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The Gastropoda or gastropods, more commonly known as snails and slugs, are a large taxonomic class within the phylum Mollusca. The class Gastropoda includes snails and slugs of all kinds and all sizes from microscopic to large. There are many thousands of species of sea snails and sea slugs, as well as freshwater snails, freshwater limpets, land snails and land slugs.

The class Gastropoda contains a vast total of named species, second only to the insects in overall number. The fossil history of this class goes back to the Late Cambrian. There are 611 families of gastropods known, of which 202 are extinct and appear only in the fossil record.

Gastropoda (previously known as univalves and sometimes spelled "Gasteropoda") are a major part of the phylum Mollusca, and are the most highly diversified class in the phylum, with 60,000 to 80,000 living snail and slug species. The anatomy, behavior, feeding, and reproductive adaptations of gastropods vary significantly from one clade or group to another. Therefore, it is difficult to state many generalities for all gastropods.

The class Gastropoda has an extraordinary diversification of habitats. Representatives live in gardens, woodland, deserts, and on mountains; in small ditches, great rivers and lakes; in estuaries, mudflats, the rocky intertidal, the sandy subtidal, in the abyssal depths of the oceans including the hydrothermal vents, and numerous other ecological niches, including parasitic ones.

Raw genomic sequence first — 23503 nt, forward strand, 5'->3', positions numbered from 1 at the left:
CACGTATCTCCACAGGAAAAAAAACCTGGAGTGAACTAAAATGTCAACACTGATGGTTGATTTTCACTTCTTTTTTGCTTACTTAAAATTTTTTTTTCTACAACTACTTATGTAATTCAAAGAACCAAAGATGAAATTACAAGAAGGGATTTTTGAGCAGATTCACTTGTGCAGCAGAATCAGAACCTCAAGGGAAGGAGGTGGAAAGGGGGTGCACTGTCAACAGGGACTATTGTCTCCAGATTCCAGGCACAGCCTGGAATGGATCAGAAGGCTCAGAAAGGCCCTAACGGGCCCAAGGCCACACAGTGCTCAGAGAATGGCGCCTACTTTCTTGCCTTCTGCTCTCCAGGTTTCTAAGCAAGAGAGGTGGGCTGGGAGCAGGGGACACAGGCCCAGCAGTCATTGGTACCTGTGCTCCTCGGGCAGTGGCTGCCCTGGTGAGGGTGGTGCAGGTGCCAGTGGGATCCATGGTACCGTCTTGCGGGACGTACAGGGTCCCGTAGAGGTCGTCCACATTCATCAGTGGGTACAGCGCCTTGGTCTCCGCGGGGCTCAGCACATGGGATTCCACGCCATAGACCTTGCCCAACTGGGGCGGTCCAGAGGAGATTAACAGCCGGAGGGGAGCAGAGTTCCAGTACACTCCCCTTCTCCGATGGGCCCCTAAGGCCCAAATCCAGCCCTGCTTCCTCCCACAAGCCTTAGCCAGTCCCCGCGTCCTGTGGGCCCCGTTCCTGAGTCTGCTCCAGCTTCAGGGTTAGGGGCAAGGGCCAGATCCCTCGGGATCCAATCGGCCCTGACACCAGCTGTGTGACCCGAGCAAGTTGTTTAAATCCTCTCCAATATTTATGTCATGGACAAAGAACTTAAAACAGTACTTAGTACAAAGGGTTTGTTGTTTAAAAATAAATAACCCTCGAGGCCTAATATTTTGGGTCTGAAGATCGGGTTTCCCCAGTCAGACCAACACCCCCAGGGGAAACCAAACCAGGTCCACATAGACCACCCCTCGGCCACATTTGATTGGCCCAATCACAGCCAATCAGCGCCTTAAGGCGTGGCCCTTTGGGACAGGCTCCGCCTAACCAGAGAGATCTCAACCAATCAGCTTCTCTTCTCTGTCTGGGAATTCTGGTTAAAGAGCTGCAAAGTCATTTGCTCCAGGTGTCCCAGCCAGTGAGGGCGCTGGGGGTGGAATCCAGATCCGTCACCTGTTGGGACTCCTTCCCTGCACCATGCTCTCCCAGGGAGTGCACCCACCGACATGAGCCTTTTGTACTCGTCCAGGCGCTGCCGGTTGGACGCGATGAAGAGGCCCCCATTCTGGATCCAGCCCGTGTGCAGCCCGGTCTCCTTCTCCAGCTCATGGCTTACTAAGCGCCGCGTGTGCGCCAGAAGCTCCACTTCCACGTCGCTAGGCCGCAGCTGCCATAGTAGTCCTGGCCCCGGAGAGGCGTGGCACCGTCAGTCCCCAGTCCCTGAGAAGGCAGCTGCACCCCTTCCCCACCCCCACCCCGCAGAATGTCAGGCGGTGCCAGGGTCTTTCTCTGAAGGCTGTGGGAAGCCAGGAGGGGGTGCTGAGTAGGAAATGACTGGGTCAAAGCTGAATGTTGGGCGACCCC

Although the name "snail" can be, and often is, applied to all the members of this class, commonly this word means only those species with an external shell big enough that the soft parts can withdraw completely into it. Those gastropods without a shell, and those with only a very reduced or internal shell, are usually known as slugs; those with a shell into which they cannot withdraw are termed limpets.

The marine shelled species of gastropod include edible species such as abalone, conches, periwinkles, whelks, and numerous other sea snails that produce seashells that are coiled in the adult stage - though in some, the coiling may not be very visible, for example in cowries. In a number of families of species, such as all the various limpets, the shell is coiled only in the larval stage, and is a simple conical structure after that.